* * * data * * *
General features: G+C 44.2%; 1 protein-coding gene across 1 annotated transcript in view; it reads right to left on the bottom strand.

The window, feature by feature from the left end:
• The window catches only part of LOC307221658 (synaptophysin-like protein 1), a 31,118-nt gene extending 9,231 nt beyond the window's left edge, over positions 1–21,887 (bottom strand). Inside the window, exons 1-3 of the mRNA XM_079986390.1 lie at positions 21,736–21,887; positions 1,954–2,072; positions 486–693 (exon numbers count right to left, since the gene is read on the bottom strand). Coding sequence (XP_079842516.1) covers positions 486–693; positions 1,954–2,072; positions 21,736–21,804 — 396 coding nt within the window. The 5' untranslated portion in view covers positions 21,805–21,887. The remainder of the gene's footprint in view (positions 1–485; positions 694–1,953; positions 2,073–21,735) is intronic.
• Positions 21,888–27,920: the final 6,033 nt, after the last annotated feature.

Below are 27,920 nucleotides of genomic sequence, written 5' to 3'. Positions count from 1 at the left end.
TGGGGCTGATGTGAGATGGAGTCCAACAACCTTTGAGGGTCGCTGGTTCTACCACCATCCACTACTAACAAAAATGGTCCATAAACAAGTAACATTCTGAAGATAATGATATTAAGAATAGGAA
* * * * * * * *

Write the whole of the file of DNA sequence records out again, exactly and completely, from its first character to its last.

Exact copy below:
General features: G+C 44.2%; 1 protein-coding gene across 1 annotated transcript in view; it reads right to left on the bottom strand.

The window, feature by feature from the left end:
• The window catches only part of LOC307221658 (synaptophysin-like protein 1), a 31,118-nt gene extending 9,231 nt beyond the window's left edge, over positions 1–21,887 (bottom strand). Inside the window, exons 1-3 of the mRNA XM_079986390.1 lie at positions 21,736–21,887; positions 1,954–2,072; positions 486–693 (exon numbers count right to left, since the gene is read on the bottom strand). Coding sequence (XP_079842516.1) covers positions 486–693; positions 1,954–2,072; positions 21,736–21,804 — 396 coding nt within the window. The 5' untranslated portion in view covers positions 21,805–21,887. The remainder of the gene's footprint in view (positions 1–485; positions 694–1,953; positions 2,073–21,735) is intronic.
• Positions 21,888–27,920: the final 6,033 nt, after the last annotated feature.

Below are 27,920 nucleotides of genomic sequence, written 5' to 3'. Positions count from 1 at the left end.
TGGGGCTGATGTGAGATGGAGTCCAACAACCTTTGAGGGTCGCTGGTTCTACCACCATCCACTACTAACAAAAATGGTCCATAAACAAGTAACATTCTGAAGATAATGATATTAAGAATAGGAA